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Editorial note: any opinions, analyses, reviews or recommendations expressed in this article are those of the author’s alone, and have not been reviewed, approved or otherwise endorsed by any card issuer. Comments made in response to this post are not provided or commissioned nor have they been reviewed, approved, or otherwise endorsed by any bank. It is not the responsibility of any advertiser to ensure that questions are answered, either. Terms and limitations apply to all offers.


  1. #4: I had to pay $400.00 cash copay when upgrading paid J to award F on BOS-LHR on two occasions in 2019. Are you sure that there is no cash copay?

  2. @Gary,

    Thanks for the analysis here. I’m unclear as to what you’re saying in points #4 & 5 above. Are you saying that these are the current state of affairs with using Avios for J->F and PR->J upgrades, or that this is what happens as a result of having this card?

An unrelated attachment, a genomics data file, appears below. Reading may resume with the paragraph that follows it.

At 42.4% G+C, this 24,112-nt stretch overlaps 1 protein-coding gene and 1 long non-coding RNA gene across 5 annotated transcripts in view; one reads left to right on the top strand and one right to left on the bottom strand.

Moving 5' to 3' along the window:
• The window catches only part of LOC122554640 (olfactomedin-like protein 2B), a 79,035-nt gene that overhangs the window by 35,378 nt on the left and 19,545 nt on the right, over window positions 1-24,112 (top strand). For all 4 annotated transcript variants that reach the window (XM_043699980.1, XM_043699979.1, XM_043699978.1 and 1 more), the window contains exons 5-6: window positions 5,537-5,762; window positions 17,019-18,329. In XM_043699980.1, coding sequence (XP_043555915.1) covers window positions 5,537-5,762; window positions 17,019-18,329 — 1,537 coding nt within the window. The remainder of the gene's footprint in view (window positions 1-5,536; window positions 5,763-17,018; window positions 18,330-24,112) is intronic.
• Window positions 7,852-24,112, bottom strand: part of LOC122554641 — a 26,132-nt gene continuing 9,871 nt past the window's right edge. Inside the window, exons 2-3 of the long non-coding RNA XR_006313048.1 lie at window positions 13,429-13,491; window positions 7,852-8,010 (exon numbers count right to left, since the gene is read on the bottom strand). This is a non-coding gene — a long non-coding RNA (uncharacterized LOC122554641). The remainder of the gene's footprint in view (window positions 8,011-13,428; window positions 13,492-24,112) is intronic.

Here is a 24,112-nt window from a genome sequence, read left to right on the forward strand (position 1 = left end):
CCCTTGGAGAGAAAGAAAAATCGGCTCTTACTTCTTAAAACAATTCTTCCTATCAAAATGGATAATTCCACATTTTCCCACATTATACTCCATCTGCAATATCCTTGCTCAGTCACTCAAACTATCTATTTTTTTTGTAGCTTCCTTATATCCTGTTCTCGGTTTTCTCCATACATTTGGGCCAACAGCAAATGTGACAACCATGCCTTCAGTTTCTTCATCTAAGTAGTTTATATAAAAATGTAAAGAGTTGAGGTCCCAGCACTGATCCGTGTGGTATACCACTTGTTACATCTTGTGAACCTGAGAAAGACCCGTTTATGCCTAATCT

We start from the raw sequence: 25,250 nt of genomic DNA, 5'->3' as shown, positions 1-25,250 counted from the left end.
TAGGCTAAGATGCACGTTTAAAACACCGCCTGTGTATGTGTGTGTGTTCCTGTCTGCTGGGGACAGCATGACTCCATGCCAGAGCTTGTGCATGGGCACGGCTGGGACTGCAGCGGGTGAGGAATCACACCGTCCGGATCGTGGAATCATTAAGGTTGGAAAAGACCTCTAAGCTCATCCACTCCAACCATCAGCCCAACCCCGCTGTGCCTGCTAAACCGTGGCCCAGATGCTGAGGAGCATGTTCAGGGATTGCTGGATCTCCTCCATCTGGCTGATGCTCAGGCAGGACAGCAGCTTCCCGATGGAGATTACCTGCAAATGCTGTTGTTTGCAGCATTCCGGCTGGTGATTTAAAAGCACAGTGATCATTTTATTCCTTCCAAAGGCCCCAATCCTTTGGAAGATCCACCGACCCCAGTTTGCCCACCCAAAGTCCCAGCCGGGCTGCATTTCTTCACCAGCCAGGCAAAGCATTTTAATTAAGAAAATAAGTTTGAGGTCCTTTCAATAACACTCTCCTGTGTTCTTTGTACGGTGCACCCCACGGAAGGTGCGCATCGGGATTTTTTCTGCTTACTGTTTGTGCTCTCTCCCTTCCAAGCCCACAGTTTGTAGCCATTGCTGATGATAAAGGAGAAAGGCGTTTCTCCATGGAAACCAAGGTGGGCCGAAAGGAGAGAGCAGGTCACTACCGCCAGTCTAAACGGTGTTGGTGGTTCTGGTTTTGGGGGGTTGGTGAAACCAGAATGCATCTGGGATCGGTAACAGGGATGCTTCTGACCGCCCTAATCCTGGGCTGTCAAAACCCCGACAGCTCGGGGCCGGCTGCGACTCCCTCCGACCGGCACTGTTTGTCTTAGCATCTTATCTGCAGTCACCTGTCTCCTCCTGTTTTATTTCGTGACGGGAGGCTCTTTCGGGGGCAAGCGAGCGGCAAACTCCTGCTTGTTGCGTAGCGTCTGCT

Here is my experience after several of both types of upgrade (whilst not having the card):

    #4. J->F did not incur any additional copay/tax/fee hit, only the Avios. This is presumably because J is already a premium cabin (and, to be accurate, this was actually I), so no additional taxes are due. But this has been the case several times, and would appear to *not* require the card>

    #5 PE->J did some with additional cost (presumably as this is still Economy ->Premium) in all cases we’ve done it. Are you saying that, with the card, these fees will be covered? Point #2 talks about fee rebates for award tickets, so not sure if that logic is also being applied here to rebate these fees.


  3. “Currently this is available for flights booked through March 31, 2011 …”

    I assume that should be 2021.

  4. Any idea how long you have to wait before getting the card again?

    I’m guessing it is usually 2 years, except for most of the American Express cards where it is once in a lifetime?

  5. Avios upgrades from coach or premium economy DO increase the taxes significantly so be prepared to add $$$. Club World to First, less so.

    Also, the BA 10% discount requires flights originating in the USA.

  6. My experiences are that J->F had no copay (2 examples) and PE->J had copay (like 7 or 8 examples). That’s all the data I have to go on, so maybe my two non-copay J->F were different somehow.


  7. @ Gary — I was recently asked to pay $200 pp and miles for a J–>F copay. I ended up buying F instead. I think maybe the copay applies depending on the underlying fare class purchased. Really not sure. Your insight on the co-pay mystery would be appreciated.